Banks, insurance companies, hedge funds, utilities and other operators in advanced economies are exiting coal. Renewables meanwhile will continue their expansion out to 2023, and will constitute 40% of global energy consumption growth and almost one third of the world’s total energy electricity generation, according to the International Energy Association’s Renewables 2018 report.

And yet, the demand for coal continues – primarily from industrialising nations.

Demand Still Growing

Global electricity demand is expected to rise 57% by 2050, with the shift to electric vehicles constituting 9% of total demand, according to Bloomberg’s New Energy Outlook 2018. The International Energy Agency says coal remains the second-largest global source of primary energy, behind oil, and the largest source of electricity in the world.

Coal in China is the largest single source of primary energy in the world. The country consumes more coal than the rest of the world combined. In this sense, the coal story is essentially the China story. World demand for coal eased and steadied after 2013, when China took drastic steps to reduce its reliance on the product in response to debilitating air pollution in Beijing. Nevertheless, China (and India) are lobbying for concessions on coal consumption in international forums, saying they cannot continue industrialising apace without it.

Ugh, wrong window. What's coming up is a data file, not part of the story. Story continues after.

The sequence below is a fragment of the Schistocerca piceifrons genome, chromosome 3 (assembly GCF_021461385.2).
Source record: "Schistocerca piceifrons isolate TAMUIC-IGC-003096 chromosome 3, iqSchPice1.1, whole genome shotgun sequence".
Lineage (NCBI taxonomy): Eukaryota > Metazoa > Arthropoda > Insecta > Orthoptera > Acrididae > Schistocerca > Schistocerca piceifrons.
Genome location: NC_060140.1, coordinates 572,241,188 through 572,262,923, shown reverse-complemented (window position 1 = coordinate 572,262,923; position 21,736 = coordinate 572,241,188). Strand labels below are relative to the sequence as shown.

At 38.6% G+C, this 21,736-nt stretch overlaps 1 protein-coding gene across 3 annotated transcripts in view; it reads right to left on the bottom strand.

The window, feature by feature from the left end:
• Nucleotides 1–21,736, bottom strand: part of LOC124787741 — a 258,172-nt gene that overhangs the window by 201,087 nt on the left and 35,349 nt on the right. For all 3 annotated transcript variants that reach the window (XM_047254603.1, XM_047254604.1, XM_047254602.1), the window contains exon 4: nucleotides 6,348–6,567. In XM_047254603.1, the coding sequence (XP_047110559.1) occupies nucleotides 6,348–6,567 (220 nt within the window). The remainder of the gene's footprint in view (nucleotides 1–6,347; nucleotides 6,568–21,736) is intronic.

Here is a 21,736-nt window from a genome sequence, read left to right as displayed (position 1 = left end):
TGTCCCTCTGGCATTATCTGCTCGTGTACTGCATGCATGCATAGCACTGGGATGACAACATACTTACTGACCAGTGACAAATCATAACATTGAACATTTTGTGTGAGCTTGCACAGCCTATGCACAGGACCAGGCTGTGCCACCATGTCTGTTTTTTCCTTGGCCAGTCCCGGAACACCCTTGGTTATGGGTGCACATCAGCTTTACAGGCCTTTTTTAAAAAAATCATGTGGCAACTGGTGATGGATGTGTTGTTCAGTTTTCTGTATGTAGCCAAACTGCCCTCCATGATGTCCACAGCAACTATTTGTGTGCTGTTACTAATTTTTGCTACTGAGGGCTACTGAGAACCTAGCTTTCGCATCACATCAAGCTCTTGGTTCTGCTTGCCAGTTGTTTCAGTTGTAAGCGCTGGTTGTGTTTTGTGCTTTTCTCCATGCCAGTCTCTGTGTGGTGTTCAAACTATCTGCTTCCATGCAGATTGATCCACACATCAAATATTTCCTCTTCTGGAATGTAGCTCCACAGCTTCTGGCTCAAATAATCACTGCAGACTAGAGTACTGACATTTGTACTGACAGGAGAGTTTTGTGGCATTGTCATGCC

Chinese delegates to the IPE conference in Dublin said the country would stick to coal as a source of energy and heat production. “In no foreseeable future will China be able to survive without coal,” said Robert Li, senior vice-president and investment strategist at China Asset Management Co. Nevertheless, China introduced tough environmental regulations just last August, leaving the world in no doubt to its commitment to reduce its reliance on coal. As a result, analysts believe that, despite consumption rising for the first time in 2017 into 2018, China’s demand is expected to wax and wane for the next few years, remaining fairly steady, despite the country generating more electricity.

(To be continued in Part II)